After a slow start from both teams -- which included a turnover by Navy junior point guard Jordan Brickman -- the Mids got a boost from senior guard Jordan Sugars on an early-three pointer. Sugars' early three set an ominous tone for a game in which the Mids attempted their most three-pointers (28 attempts) on the season. Converting on just 10 of those threes (35.7%), the young Navy group proved exactly why DeChellis has been trying to move his team away from being so aggressive from beyond the arc.
"That's not who we are," DeChellis said. "We're not high-powered enough to outscore people."
Attempting to break an 11-game losing game which extended back to last season, Monmoth came out playing inspired offense in the paint Tuesday night, slowing the game down with heady post-play every time Navy looked to pull away. The teams traded leads for much of the first half, exchanging the edge on seven occasions and drawing even three separate times. Despite the inconsistency, DeChellis' team took a 37-34 point lead into the half.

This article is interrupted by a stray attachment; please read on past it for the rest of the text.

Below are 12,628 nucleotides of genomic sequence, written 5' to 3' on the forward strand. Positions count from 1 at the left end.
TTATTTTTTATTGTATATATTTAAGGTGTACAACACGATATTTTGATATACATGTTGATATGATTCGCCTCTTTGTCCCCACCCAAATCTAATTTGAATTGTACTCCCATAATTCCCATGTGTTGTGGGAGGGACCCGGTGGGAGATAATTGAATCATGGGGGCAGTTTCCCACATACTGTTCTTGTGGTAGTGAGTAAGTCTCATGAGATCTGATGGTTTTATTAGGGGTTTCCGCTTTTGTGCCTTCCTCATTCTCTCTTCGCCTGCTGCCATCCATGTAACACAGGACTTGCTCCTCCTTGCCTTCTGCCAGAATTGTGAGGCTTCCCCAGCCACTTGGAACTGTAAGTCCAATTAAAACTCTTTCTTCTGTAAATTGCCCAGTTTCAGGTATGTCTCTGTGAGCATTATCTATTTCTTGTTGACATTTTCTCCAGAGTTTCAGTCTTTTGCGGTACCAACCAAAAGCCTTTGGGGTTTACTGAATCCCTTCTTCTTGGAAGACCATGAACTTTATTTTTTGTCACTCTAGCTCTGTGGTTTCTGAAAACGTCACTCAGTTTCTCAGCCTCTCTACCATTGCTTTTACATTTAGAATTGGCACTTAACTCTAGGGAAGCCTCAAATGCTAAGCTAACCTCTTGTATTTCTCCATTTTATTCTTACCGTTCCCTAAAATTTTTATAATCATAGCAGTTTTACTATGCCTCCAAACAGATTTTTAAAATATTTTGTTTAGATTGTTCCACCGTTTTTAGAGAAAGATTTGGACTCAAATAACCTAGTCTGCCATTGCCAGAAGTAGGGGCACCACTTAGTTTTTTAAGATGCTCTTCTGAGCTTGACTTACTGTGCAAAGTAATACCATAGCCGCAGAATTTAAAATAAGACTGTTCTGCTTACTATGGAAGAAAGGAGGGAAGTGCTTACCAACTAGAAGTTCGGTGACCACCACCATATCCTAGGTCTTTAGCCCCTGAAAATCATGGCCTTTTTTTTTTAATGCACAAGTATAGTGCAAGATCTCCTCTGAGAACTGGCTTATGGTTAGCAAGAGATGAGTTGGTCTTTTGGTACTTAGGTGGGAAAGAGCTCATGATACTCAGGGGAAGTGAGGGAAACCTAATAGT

It would prove to be the high-point of the game for Navy, as a failure to rebound and close out Monmoth in the second half ultimately outdid the Mids before the announced crowd of 1,682 at Alumni Hall.
"They killed us on the glass the second half," DeChellis said. "For (us) to win basketball games we need to defend and we need to rebound the ball."